On Fri, Nov 15, 2013 at 8:11 AM, <nicolas...@gmail.com
> In C, using a pointer to type A to write data, and reading the same data
> with a pointer to type B was also considered "safe" for decades.
> But one day, compilers made more agressive optimizations and such
> programmatic idiom did not work any more (strict-aliasing problem).
> Indeed, this broke a lot of programs, even Linux kernel. The answer was :
> such thing has never been explicitely allowed by the C specs.
That may well be the perspective of a C programmer, but I don't think
it's an accurate representation of how C developed. During the
initial C standardization process, this issue was discussed. At that
time, the standard writers decided that they would not require that
data written by a pointer to type A be readable using a pointer to
type B. This is explicitly spelled out in the ANSI C89 standard aka
the ISO C90 standard, and similar wording has carried forward into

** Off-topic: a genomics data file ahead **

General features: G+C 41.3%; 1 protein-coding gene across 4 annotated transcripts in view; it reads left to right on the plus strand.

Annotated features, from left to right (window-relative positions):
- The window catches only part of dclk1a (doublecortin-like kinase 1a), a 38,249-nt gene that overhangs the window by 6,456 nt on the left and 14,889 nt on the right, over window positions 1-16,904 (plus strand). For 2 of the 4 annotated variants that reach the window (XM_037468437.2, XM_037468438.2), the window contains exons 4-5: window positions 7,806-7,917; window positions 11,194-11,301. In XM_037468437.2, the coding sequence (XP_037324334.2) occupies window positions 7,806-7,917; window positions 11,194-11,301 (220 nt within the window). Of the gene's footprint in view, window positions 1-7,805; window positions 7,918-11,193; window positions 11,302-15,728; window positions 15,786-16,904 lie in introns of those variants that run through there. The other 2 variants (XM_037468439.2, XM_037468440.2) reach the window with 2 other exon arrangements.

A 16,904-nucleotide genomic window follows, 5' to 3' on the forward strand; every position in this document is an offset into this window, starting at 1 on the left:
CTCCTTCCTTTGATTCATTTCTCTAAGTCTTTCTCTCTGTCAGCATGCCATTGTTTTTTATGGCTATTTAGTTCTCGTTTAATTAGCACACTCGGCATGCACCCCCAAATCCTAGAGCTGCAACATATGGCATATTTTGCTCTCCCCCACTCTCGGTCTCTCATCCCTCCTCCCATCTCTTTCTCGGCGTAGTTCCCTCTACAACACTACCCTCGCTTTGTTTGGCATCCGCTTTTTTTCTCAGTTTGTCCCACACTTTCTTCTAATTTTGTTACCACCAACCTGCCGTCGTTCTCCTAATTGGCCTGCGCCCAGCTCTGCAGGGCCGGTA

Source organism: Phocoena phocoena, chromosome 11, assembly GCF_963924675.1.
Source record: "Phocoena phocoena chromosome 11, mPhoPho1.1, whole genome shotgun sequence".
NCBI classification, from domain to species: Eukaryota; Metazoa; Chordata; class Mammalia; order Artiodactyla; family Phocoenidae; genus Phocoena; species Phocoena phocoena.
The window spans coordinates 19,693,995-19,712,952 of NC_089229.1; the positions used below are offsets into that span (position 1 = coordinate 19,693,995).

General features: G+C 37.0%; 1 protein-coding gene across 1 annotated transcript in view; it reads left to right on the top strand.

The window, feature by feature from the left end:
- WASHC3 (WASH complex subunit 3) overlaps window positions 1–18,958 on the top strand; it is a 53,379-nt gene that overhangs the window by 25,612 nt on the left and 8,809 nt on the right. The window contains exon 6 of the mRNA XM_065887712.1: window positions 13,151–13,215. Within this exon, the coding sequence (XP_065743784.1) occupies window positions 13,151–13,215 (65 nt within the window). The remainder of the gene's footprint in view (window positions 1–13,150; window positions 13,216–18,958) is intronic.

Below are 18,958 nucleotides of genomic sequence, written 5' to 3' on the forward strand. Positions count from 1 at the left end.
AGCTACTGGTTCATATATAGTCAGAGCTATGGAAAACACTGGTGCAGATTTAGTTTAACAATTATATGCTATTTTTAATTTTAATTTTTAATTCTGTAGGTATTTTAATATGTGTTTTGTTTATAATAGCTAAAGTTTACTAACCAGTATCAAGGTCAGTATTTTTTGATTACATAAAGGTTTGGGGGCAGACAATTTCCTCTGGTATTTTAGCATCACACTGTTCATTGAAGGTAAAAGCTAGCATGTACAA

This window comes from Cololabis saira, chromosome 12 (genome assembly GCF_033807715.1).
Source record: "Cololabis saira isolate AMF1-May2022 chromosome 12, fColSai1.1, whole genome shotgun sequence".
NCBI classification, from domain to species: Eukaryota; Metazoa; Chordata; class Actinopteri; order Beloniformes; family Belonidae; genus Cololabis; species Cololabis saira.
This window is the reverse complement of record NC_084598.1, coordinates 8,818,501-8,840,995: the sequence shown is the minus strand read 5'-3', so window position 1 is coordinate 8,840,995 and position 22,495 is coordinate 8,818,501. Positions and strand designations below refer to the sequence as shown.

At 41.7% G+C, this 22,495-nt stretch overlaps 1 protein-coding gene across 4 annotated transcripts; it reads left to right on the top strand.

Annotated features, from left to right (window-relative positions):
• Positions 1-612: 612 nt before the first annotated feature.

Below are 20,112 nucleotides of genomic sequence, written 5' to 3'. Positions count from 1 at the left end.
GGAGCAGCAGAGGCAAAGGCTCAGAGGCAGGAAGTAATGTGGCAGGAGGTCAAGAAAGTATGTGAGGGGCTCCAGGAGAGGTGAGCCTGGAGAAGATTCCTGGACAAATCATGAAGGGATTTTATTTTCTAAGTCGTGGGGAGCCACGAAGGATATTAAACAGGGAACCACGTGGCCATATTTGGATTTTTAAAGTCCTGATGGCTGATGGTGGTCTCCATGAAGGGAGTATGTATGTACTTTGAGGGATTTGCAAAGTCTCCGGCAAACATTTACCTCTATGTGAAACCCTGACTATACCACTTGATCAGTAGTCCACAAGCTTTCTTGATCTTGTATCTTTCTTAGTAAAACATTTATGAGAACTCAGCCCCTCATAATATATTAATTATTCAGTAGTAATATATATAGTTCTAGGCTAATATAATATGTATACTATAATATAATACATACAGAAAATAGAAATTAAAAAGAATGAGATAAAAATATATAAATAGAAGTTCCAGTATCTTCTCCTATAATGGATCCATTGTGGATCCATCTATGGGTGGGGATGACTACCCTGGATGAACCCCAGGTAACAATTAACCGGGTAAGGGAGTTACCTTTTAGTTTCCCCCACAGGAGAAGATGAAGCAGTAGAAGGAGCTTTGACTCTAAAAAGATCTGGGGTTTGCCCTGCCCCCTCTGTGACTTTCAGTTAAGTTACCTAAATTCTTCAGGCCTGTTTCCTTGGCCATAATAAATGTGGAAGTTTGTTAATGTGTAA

later C and C++ standards. I believe this decision was made based on
experience with Fortran compilers.
Over time C compiler implementors modified their compilers to follow
the new standard more closely. They also strengthened their
optimizations. This increasingly caused programs to fail due to type
aliasing. At that time programmers complained, but the answer was not
"such thing has never been explicitely allowed by the C specs." The
answer was "the C language standard specifically permit compilers to
make this optimization." And, of course, most production compilers
provided options to disable these optimizations.
None of this has anything to do with Go, which is a different
language with a different philosophy.